Wednesday, February 06, 2008

Putting the World Into Equation

It may be propaganda, but I have to post this because it's extraordinary. It's the soul of the web and the strength of the mind; the product of a modern will. They may be famous, but it's talent and skill that gives it credibility. Here they're all just voices, no more or less than Lessig (for example). He just wants to say something, and would otherwise have no particular means to do so.

Karl Rove tell us the web changes politics because it opens up new and quicker channels to source donations. But that idea just grows his incredible infamy, and leaves a taste of sickness in our mouths: because we know the real reason the web changes political. It gives us ways to talk about it; clearer and sharper and stronger than before. We start to break free from the horrible minimalism of television journalism, the constriction of complex concepts to misconstrued simplifications.

The web breeds rationality because, at the very least, we understand better why we make crazy decisions. We can take delight in contradiction. We can watch the video and say that general rhetoric and oration are the very cheapest of tools of the politician. But we can point to Lessig and say that the president is a symbol. The president says something about the people of America--and the people of America have something they want to say.

Lastly, we can listen and laugh, as they say on the TV, that "Obama inspires young people": and call that the dieing rasps from the self-strangled throat that for so long filtered meaning; that which we brought to life by our now forgotten need to convince ourselves of a limit to our reasoning.

And yet, this is all contradiction fundamentally, isn't it? Can Will.I.Am do any more than highlight the genericness of Obama's rhetoric? Are we not replacing a society that is complexity-deluded with one that is meaning-deluded? Is the web not full of the most words with the least information, a tide of amateurish thought? Who is Will.I.Am to put forward an opinion on politicians, anyway? Doesn't he say on his site that he isn't interested in politics, and doesn't he suggest he was dragged into supporting the Kerry campaign? Isn't he the perfect model of the web author who believes his opinion counts, and perhaps sees it's impact caused, but is least qualified to fill our hearts and minds? The danger of voice is the propensity to use it.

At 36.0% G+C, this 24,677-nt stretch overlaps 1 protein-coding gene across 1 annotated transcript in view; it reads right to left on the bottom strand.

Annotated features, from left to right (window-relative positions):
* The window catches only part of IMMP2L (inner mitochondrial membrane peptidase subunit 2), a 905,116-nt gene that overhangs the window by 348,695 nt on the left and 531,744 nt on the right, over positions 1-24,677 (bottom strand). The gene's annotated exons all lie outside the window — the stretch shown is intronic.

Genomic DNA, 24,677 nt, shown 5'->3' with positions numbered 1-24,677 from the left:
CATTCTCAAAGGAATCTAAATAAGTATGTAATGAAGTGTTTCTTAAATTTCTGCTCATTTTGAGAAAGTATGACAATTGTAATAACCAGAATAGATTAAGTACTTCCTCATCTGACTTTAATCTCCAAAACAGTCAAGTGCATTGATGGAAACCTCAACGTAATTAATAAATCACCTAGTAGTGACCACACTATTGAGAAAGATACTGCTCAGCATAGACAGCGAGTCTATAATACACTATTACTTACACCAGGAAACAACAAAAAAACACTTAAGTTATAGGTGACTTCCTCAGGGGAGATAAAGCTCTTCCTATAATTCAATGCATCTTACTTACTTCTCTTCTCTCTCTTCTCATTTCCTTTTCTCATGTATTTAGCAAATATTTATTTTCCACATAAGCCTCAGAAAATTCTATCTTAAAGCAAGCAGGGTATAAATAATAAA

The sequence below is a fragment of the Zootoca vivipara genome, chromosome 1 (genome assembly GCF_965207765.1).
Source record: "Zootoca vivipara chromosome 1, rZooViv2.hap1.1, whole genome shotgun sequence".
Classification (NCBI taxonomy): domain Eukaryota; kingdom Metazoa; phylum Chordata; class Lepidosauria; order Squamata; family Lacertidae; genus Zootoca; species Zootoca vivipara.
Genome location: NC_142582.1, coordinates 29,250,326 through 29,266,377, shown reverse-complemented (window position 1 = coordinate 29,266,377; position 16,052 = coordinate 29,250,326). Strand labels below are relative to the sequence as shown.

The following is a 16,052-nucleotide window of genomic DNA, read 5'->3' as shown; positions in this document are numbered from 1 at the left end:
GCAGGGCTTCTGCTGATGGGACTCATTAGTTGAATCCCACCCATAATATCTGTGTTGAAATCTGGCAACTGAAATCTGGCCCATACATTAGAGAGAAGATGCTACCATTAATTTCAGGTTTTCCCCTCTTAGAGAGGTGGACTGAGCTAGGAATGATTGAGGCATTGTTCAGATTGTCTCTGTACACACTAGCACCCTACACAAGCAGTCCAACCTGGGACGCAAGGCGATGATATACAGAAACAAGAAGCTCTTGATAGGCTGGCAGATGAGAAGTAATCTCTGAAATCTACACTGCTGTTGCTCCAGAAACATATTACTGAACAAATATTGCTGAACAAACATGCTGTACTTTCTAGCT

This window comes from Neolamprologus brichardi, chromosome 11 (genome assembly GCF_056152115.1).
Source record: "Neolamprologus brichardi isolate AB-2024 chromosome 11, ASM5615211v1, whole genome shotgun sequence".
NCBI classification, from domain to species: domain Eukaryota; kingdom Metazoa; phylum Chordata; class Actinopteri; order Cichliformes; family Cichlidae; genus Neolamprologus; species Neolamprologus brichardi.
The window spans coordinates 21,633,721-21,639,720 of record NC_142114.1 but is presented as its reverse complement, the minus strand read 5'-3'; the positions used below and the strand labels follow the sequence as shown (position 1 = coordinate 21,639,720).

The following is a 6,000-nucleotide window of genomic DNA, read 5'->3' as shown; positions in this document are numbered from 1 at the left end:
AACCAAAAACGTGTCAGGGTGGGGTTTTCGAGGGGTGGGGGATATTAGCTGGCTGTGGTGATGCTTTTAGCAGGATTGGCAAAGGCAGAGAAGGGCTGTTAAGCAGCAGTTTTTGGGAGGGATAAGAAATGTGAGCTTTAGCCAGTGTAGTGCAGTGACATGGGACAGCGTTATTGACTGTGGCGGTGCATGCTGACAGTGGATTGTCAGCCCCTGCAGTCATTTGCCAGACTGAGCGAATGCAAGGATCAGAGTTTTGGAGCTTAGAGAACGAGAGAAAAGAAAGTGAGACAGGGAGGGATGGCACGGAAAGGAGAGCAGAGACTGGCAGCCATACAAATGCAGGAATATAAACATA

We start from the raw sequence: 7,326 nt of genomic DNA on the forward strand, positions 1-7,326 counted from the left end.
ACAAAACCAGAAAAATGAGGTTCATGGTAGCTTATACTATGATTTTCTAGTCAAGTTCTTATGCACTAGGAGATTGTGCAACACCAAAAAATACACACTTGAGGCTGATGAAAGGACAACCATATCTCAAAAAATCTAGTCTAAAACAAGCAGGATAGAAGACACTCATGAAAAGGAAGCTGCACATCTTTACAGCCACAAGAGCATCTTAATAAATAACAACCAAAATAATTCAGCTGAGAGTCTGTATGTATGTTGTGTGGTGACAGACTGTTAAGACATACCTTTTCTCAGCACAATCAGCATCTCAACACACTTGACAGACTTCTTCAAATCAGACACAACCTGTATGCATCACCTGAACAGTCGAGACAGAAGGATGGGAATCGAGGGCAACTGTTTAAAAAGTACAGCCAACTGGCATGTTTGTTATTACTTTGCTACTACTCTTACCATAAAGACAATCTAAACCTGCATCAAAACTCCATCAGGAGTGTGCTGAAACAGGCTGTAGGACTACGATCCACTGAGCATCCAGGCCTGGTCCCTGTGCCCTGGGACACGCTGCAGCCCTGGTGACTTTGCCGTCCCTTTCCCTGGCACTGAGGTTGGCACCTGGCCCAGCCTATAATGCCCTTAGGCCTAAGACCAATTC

2 Responses:

Patrick said...

Scarlett Johansson, therefore: Vote Obama.

I dunno, but I definetly prefer him to Hillary.

It is very good public speaking.

DJ~ said...

Thanks for dropping by, Patrick.

I'm not trying to say it's wrong to like Obama. Not do I want to say that the ability to inspire is a trivial and unimportant skill...

I guess I'm just interested in some of the irrationalities through which the nation-wide social conscious makes decisions.

I've also always been a little fascinated, as I think many Australian are, with the idea of an executive branch of government, in general. I mean, what is a President for, anyway? Plenty of sensible nations get by just fine without one.

Should he or she be someone to represent the population -- a leader who shows us the moral path, to define what it is to be American? To be a kind of personification of the foreign policy of the nation; to "act" on the world stage, the way we think of "agents" and "actors" in political systems?

If that's the purpose of a president, then perhaps the fact he's caught Will.I.Am's, or anyone else's attention and imagination is a sign of success. Perhaps this is the idea of a president that most Americans would be most happy with. It's always felt like an American idiosyncrasy: the need to associate actions and intentions with individuals, rather than systems. Perhaps Obama appeals to that mindset.

Old questions, I guess, but questions that are always there, fiddling with curiosity.